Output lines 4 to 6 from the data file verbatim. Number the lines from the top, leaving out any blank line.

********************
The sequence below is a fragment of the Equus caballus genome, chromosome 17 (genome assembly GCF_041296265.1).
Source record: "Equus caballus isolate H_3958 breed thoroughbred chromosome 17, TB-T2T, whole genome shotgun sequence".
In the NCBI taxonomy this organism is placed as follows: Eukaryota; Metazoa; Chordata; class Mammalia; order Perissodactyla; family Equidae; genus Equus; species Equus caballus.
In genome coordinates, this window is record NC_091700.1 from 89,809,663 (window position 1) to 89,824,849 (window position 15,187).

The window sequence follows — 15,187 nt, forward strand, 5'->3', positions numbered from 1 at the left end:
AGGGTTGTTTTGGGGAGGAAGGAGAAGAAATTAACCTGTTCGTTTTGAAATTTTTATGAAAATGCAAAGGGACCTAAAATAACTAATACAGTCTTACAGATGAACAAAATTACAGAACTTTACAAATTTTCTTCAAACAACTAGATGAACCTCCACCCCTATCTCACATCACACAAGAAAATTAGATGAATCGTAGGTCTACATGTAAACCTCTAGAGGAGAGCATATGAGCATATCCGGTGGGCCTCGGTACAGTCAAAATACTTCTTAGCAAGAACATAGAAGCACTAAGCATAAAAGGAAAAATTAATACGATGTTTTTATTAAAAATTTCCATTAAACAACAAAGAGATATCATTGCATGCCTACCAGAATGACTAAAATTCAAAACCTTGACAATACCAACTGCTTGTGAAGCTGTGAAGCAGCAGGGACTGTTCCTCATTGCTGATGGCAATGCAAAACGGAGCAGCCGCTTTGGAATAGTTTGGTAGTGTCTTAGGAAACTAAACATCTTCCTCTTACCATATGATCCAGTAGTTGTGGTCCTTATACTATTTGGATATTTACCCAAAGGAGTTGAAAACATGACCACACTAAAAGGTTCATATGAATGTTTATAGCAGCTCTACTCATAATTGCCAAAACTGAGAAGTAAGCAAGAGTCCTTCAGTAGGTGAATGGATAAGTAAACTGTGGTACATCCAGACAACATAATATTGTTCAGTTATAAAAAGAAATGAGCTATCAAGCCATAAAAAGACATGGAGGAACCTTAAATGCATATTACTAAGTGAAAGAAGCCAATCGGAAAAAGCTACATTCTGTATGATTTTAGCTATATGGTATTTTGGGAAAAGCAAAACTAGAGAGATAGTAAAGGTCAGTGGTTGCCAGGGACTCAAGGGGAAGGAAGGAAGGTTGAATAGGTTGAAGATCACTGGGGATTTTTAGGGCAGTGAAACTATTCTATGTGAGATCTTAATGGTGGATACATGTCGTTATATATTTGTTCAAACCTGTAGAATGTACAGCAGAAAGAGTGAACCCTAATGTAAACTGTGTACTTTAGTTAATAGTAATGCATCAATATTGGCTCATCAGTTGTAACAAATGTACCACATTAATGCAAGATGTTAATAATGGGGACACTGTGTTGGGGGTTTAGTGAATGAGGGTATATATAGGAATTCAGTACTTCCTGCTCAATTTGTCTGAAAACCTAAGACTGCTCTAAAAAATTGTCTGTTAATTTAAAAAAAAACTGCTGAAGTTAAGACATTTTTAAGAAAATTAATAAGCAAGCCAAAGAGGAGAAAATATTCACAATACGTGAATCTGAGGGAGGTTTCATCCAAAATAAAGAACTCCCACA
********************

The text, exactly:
In genome coordinates, this window is record NC_091700.1 from 89,809,663 (window position 1) to 89,824,849 (window position 15,187).

The window sequence follows — 15,187 nt, forward strand, 5'->3', positions numbered from 1 at the left end:
AGGGTTGTTTTGGGGAGGAAGGAGAAGAAATTAACCTGTTCGTTTTGAAATTTTTATGAAAATGCAAAGGGACCTAAAATAACTAATACAGTCTTACAGATGAACAAAATTACAGAACTTTACAAATTTTCTTCAAACAACTAGATGAACCTCCACCCCTATCTCACATCACACAAGAAAATTAGATGAATCGTAGGTCTACATGTAAACCTCTAGAGGAGAGCATATGAGCATATCCGGTGGGCCTCGGTACAGTCAAAATACTTCTTAGCAAGAACATAGAAGCACTAAGCATAAAAGGAAAAATTAATACGATGTTTTTATTAAAAATTTCCATTAAACAACAAAGAGATATCATTGCATGCCTACCAGAATGACTAAAATTCAAAACCTTGACAATACCAACTGCTTGTGAAGCTGTGAAGCAGCAGGGACTGTTCCTCATTGCTGATGGCAATGCAAAACGGAGCAGCCGCTTTGGAATAGTTTGGTAGTGTCTTAGGAAACTAAACATCTTCCTCTTACCATATGATCCAGTAGTTGTGGTCCTTATACTATTTGGATATTTACCCAAAGGAGTTGAAAACATGACCACACTAAAAGGTTCATATGAATGTTTATAGCAGCTCTACTCATAATTGCCAAAACTGAGAAGTAAGCAAGAGTCCTTCAGTAGGTGAATGGATAAGTAAACTGTGGTACATCCAGACAACATAATATTGTTCAGTTATAAAAAGAAATGAGCTATCAAGCCATAAAAAGACATGGAGGAACCTTAAATGCATATTACTAAGTGAAAGAAGCCAATCGGAAAAAGCTACATTCTGTATGATTTTAGCTATATGGTATTTTGGGAAAAGCAAAACTAGAGAGATAGTAAAGGTCAGTGGTTGCCAGGGACTCAAGGGGAAGGAAGGAAGGTTGAATAGGTTGAAGATCACTGGGGATTTTTAGGGCAGTGAAACTATTCTATGTGAGATCTTAATGGTGGATACATGTCGTTATATATTTGTTCAAACCTGTAGAATGTACAGCAGAAAGAGTGAACCCTAATGTAAACTGTGTACTTTAGTTAATAGTAATGCATCAATATTGGCTCATCAGTTGTAACAAATGTACCACATTAATGCAAGATGTTAATAATGGGGACACTGTGTTGGGGGTTTAGTGAATGAGGGTATATATAGGAATTCAGTACTTCCTGCTCAATTTGTCTGAAAACCTAAGACTGCTCTAAAAAATTGTCTGTTAATTTAAAAAAAAACTGCTGAAGTTAAGACATTTTTAAGAAAATTAATAAGCAAGCCAAAGAGGAGAAAATATTCACAATACGTGAATCTGAGGGAGGTTTCATCCAAAATAAAGAACTCCCACA